Marty Meyer-Gad, a Santiago, Minn. Township resident, has published a 377 page memoir highlighting her life and path toward becoming an ordained Catholic priest. The memoir is entitled Seventy-Four Cents. Meyer-Gad officially became an ordained Catholic priest on April 10, 2010. To do this, she followed a curriculum.
“Most, like myself, had taken most of the required courses or competencies as we got our master’s or through our work,” Meyer-Gad explained. “I was the liturgy coordinator for parishes. I also trained lay people in Detroit and Chicago to help meet parish needs as the priest shortage grew. I taught at Sacred Heart Seminary and coached priests on their style for public prayer.”
According to Meyer-Gad, some Catholic bishops, seeing the exclusion of women from the priesthood as an injustice in need of correcting, ordained the first Roman Catholic women priests in modern times in 2002. Though the Catholic hierarchy considers the ordinations illicit, the number of female priests in the U.S. has grown to over 100, with seven priests and one bishop residing in Minnesota.
Meyer-Gad herself has “felt called to be a priest all her life”.
“I am against the ordination of women. I am also against the ordination of men. But my training is in leading worship which currently in the Catholic Church requires ordination,” she said.
And so, on June 15, 2006, her journey to become ordained began.
“I got an email saying that the bishops got the final vote needed to accept Rome’s literal translation of our Mass prayers, sight unseen. The prayers had been quickly translated into English after Vatican II. The 1965 text was to be replaced with a more lyrical translation at a later date. That translation was finished in 1998. The English speaking bishops approved the translation in accord with the powers given them by Vatican II. The translation was sent to Rome as a courtesy. Rome rejected the translation, thus diminishing the power of the bishop conferences.
“The same day I got an email from Call to Action mentioning that some women had been ordained, so I contacted them,” she said.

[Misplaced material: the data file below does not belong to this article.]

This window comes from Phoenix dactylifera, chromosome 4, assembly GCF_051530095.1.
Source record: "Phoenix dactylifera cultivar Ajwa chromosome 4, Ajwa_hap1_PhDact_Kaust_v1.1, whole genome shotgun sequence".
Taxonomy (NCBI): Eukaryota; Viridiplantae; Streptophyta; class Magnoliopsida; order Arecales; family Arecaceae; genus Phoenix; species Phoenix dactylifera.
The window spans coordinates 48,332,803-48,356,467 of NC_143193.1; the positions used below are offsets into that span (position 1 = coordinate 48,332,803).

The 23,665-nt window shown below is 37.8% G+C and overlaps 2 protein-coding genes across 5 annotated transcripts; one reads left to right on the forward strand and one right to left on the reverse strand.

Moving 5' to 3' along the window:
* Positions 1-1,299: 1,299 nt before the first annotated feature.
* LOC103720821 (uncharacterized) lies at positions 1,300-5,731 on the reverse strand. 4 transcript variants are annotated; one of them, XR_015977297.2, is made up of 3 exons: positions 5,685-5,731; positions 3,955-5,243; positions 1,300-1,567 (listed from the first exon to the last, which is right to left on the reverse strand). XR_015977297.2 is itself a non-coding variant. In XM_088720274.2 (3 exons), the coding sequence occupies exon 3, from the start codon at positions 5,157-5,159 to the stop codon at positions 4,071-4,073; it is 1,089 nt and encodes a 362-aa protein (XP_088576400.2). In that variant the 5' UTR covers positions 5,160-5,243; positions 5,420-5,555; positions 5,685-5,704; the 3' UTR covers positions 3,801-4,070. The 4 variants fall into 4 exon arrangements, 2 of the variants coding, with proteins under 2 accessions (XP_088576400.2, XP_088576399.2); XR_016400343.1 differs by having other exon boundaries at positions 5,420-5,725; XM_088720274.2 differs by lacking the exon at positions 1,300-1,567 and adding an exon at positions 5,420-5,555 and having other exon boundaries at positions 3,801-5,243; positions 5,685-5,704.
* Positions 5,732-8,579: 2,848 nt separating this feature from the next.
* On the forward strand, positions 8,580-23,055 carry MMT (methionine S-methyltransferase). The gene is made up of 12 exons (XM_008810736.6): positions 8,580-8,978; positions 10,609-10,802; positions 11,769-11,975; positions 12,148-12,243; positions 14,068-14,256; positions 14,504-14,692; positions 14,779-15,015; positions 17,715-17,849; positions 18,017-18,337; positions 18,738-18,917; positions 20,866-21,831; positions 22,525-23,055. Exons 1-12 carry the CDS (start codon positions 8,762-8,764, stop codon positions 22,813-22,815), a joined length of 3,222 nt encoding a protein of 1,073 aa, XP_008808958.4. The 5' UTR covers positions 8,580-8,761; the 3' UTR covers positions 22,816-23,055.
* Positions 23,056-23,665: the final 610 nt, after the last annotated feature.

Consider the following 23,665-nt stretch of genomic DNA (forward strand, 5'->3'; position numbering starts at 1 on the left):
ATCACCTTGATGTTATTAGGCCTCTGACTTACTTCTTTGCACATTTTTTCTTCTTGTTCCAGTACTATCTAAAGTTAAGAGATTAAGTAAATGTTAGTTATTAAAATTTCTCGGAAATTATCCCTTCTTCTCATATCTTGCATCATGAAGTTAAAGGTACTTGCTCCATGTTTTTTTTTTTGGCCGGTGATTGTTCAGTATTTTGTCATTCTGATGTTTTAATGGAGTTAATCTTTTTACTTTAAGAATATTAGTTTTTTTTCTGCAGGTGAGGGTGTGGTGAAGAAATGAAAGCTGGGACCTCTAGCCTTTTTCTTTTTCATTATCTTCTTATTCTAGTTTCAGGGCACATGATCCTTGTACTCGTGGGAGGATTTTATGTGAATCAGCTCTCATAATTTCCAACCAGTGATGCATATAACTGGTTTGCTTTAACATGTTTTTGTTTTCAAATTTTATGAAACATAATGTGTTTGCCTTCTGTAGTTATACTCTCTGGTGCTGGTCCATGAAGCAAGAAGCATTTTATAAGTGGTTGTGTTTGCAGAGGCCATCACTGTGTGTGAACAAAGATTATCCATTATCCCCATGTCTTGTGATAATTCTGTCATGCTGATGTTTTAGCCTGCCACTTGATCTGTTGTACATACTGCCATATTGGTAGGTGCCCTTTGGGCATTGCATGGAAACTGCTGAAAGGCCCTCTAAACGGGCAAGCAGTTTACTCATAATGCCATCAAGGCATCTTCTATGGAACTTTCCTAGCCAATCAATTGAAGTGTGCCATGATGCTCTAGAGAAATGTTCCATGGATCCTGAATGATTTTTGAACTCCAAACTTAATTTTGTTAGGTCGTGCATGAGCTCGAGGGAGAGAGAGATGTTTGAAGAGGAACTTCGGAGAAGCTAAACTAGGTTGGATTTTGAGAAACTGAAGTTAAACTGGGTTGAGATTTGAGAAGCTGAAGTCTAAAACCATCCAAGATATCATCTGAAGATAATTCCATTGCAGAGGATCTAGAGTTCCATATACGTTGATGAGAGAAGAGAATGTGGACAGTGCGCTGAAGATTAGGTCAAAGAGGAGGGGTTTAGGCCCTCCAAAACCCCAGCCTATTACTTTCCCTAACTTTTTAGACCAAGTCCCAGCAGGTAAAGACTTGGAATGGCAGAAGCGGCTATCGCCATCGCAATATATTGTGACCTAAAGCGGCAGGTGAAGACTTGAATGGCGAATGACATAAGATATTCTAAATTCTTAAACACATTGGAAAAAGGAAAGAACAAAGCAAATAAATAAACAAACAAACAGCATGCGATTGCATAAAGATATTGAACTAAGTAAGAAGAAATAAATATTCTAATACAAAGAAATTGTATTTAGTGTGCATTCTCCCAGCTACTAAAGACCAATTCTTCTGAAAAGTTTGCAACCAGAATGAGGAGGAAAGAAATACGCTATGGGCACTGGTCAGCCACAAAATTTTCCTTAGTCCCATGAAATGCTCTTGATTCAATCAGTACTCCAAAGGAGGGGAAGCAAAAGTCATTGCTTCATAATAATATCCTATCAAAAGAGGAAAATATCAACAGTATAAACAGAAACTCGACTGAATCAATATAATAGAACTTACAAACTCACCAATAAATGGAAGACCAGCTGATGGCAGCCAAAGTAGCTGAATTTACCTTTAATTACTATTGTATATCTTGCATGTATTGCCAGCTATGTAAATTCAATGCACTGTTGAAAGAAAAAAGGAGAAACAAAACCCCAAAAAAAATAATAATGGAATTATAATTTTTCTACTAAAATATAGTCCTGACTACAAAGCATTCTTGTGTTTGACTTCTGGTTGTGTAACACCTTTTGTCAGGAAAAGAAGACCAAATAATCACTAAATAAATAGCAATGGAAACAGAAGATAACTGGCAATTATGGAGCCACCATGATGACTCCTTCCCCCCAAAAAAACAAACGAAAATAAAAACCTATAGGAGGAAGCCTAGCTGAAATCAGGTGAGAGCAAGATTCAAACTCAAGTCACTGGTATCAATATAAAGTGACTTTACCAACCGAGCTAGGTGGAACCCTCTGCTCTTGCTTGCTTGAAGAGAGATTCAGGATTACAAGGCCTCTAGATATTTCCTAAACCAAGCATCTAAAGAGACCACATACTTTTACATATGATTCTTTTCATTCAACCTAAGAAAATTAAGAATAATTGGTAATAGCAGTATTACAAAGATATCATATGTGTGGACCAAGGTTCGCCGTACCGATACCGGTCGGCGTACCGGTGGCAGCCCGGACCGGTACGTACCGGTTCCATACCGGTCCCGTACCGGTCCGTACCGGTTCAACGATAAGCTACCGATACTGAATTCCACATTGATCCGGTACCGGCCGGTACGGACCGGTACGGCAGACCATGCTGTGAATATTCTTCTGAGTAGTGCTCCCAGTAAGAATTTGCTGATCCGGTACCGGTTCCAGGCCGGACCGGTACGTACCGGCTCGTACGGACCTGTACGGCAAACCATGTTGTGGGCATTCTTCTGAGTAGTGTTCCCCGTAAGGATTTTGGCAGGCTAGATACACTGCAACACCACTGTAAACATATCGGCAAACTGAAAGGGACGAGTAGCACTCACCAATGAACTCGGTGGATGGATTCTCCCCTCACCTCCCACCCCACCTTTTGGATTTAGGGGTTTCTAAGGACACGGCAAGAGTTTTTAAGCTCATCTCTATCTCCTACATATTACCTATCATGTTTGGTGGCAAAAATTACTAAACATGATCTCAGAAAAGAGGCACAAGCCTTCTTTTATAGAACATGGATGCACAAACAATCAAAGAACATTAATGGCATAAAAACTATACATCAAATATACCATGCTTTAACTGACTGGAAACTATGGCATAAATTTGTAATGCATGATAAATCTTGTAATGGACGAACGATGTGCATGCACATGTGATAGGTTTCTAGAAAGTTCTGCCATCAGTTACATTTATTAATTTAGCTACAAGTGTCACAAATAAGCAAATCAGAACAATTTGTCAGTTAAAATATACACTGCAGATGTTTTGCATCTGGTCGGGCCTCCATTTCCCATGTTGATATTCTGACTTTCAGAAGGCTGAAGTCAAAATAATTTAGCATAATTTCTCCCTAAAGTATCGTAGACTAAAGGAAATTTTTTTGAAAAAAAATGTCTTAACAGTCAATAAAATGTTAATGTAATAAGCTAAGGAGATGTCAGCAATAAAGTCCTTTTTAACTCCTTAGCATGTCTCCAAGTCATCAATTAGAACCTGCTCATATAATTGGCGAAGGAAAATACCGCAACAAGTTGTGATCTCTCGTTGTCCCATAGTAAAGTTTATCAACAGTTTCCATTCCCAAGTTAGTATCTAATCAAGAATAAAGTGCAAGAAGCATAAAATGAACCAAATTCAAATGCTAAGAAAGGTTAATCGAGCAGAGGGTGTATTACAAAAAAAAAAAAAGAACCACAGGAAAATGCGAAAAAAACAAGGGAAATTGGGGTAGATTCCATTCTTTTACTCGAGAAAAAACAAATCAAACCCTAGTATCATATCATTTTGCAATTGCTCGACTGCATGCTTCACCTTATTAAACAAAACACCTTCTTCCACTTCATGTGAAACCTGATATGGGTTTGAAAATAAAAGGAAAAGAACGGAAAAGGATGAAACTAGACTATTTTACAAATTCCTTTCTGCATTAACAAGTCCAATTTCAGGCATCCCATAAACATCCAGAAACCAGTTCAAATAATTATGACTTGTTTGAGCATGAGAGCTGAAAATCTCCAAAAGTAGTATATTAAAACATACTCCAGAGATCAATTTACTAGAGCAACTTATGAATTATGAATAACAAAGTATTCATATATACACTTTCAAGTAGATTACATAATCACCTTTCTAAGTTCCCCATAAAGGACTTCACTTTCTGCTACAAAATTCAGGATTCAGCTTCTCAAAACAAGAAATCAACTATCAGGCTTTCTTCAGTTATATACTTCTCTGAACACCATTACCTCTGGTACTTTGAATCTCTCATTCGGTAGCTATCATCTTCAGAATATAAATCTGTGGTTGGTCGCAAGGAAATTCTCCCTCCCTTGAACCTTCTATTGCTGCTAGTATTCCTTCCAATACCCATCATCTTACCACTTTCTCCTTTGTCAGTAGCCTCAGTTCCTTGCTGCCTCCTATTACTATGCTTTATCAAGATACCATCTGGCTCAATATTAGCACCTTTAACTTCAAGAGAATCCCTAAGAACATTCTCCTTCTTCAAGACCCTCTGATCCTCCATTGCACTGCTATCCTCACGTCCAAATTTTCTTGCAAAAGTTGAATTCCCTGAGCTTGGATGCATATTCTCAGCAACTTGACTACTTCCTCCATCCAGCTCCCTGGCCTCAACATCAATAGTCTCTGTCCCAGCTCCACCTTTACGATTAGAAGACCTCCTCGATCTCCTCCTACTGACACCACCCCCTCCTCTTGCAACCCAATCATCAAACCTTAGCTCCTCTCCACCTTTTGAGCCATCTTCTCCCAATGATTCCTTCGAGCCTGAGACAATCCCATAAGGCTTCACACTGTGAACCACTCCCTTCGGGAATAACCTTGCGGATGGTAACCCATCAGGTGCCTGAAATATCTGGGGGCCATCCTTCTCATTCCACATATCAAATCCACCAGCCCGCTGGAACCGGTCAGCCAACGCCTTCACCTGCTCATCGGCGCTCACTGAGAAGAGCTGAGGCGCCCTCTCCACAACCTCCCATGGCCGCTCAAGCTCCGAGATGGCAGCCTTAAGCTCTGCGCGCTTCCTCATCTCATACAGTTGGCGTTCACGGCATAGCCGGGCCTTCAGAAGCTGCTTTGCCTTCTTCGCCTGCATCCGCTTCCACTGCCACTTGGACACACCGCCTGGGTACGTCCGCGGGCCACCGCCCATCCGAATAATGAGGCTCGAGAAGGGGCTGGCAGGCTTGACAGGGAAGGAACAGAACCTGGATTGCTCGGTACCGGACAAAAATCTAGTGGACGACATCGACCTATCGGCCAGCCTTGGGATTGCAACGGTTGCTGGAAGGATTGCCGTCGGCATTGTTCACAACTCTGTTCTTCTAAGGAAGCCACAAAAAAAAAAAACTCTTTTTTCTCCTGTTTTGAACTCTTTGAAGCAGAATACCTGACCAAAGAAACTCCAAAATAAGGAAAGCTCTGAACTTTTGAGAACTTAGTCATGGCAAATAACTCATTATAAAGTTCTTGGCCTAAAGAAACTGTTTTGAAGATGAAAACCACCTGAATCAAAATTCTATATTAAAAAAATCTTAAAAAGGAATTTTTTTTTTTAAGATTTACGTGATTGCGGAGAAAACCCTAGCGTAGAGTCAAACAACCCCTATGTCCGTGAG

Meyer-Gad says that the book helps anyone with or without a religious background glance at the turmoil in the Catholic Church through some historic perspective.
“Pope Francis is changing the direction of the Catholic Church. Seventy-Four Cents identifies some roadblocks he faces,” she said.
In order to write her book, Meyer-Gad participated in NaNoWriMo (National Novel Writers Month) in November 2010. This is where writers are challenged to get at least 50,000 words of a novel written.
“I wrote what became my memoir as a fictional novel during that November. That first draft was really rough. I redid it as a series of essays because they contained more of what I wanted to communicate than my life story did,” she said.
“The hardest part in writing this book was cutting so much out. I almost have enough for a work memoir,” she added.
After taking that class, Meyer-Gad rewrote her memoir and kept editing it. It was as this time that she retired from her full time job in Monticello to work on her writing.
“I hired a professional to edit the 19th draft of it. Using his and other readers’ comments, I decided the 21st draft was ready for publishing.”
Seventy-Four Cents is not Meyer-Gad’s first brush with writing. In the ’90s she wrote a novel revolving around the first women being ordained; she also started a Bible Study series called At Home With the Word, which is still being published with a different writer every three years.
One of her goals now is to attract an agent or publisher so she can devote time to three other writing projects.
“I have lived an unbelievable life and seen many facets of the Catholic Church. I will not give up on the Catholic Church and look forward to the day when the laity will reshape its structure,” she said.
Seventy-Four Cents is listed in ebook formats at Smashwords and in paper format on Amazon. It can be found at Pedal Inn Antiques in Becker, Central MN Art Co-op in Princeton and Willow Tea in St. Cloud. Meyer-Gad is still looking for a store closer to Monticello.
Kendra Hartsell is a freelance business and feature writer for the Monticello Times.